Detrital feldspars most commonly undergo dissolution or alteration and replacement in subsurface settings, yet in many sandstones one also can find examples of authigenic feldspar cements. Such cements, in almost all cases, are either albite (the sodic end-member feldspar) or orthoclase (the K-spar end member)—see Chapter 2 for more details. Such feldspar cements commonly occur as thin or irregular overgrowths (not always in optical continuity with their detrital host grain) or as fills of microfractures within feldspar grains; however, they can form major pore-occluding cements in some clastic terrigenous rocks. The overgrowths can be monocrystalline or polycrystalline (sometimes even consisting of a mosaic of micron-sized rhombs—Worden and Rushton, 1992; De Ros et al., 1994). Despite their generally minor role in cementation of sandstones, the recognition of authigenic feldspars is important in understanding burial-related pore-fluid chemistry variations through time, especially because such overgrowths (K-feldspar overgrowths in particular) can be radiometrically dated using K–Ar and 40Ar/39Ar methods (e.g., Hagen et al., 2001; Mark et al., 2005 and 2008). In this regard especially, it should be noted that feldspar compositional zonation and overgrowth can be inherited from igneous, metamorphic or sedimentary source rocks, and such “overgrowths” must be carefully distinguished from authigenic cement precipitation during burial (just as recycled quartz overgrowths must be distinguished from ones produced in situ during burial).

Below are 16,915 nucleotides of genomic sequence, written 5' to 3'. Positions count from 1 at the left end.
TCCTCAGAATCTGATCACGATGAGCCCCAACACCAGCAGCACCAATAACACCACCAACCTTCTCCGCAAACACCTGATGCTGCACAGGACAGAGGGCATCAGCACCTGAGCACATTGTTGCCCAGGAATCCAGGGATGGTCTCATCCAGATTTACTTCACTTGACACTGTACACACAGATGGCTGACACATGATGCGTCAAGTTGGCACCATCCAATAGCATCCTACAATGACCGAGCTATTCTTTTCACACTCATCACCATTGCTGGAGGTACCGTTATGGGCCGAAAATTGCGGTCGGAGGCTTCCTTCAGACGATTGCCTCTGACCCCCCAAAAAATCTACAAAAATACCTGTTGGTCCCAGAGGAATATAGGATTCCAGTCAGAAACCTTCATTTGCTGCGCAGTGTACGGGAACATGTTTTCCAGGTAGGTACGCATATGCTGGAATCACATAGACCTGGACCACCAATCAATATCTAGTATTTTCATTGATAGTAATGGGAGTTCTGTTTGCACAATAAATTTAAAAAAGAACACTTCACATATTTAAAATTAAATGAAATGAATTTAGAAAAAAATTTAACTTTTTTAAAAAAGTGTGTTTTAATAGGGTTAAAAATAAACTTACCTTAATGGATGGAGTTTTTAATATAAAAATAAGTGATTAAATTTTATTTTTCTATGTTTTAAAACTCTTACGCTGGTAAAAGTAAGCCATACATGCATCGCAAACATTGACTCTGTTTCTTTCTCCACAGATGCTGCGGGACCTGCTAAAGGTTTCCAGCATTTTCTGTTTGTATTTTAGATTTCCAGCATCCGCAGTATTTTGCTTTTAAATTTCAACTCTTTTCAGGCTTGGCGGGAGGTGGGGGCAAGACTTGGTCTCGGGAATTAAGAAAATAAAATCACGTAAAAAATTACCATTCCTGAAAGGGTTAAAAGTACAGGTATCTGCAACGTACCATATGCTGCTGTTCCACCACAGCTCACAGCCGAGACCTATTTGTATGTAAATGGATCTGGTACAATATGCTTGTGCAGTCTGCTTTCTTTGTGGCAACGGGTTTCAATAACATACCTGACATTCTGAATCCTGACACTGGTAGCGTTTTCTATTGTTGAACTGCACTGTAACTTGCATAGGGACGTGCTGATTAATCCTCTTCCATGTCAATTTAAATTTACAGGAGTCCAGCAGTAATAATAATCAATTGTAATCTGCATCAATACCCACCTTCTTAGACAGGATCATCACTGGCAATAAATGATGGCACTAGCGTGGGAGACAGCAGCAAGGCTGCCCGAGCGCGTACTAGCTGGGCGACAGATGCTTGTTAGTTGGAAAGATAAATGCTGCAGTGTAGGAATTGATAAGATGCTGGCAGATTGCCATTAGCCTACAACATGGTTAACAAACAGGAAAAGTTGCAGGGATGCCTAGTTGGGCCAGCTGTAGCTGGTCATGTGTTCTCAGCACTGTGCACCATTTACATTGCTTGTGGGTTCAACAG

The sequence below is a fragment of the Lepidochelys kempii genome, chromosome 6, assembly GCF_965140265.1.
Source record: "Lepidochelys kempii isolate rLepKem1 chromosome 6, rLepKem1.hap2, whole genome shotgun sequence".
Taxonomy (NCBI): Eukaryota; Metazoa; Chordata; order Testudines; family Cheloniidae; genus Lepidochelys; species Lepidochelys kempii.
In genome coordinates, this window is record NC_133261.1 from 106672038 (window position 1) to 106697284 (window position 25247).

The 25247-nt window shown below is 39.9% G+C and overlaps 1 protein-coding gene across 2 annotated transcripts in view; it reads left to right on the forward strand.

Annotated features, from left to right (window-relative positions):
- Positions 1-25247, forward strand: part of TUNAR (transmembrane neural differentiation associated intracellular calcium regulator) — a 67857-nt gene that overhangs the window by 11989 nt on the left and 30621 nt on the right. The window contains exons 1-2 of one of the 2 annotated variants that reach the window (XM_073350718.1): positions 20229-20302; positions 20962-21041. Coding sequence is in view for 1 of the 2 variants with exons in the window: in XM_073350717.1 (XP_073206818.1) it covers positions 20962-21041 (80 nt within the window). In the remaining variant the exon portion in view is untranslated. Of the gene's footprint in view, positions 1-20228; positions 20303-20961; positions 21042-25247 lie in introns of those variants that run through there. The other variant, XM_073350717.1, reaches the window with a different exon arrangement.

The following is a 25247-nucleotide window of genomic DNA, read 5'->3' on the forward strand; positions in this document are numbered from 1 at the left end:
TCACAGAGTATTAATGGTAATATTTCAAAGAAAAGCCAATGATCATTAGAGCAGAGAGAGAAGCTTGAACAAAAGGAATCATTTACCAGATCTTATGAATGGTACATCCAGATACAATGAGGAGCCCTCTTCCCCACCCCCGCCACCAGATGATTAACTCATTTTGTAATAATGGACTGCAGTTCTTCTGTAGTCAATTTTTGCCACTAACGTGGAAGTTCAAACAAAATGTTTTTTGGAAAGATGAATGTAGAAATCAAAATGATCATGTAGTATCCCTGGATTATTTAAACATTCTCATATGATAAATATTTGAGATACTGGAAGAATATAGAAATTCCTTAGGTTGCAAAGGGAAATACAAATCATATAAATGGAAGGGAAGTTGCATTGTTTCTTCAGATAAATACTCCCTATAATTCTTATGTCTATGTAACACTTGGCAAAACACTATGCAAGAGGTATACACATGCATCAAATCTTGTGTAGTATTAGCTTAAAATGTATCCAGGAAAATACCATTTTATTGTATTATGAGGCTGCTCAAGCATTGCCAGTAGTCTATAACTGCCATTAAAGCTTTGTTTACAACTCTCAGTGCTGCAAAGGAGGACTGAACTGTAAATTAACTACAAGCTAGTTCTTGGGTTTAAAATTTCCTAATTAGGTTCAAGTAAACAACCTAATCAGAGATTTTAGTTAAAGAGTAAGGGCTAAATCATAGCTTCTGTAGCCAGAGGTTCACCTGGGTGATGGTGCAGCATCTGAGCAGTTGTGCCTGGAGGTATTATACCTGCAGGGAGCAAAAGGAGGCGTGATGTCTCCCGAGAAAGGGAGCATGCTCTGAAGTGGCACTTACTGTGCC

Figures & Tables
AAPG Memoir 109 is designed as a practical guide for students and professionals to learn the fundamentals of microscopic examination of sandstones, mudrocks, and associated rocks. With more than 1100 color illustrations, it covers the identification of grains, textures, and structures of clastic terrigenous rocks as well as their diagenetic alteration (compaction, cementation, dissolution, and replacement) and porosity reduction or enhancement. It also provides classification diagrams for formal description of those rocks and their porosity. Although the majority of the outcrop and subsurface examples come from the United States (35 states and Puerto Rico), there are representative photographs from 32 other countries, including many from the offshore areas. The foldout birefringence chart and an included DVD with Powerpoint files of all of the petrographic images provide additional aids for instructors and students.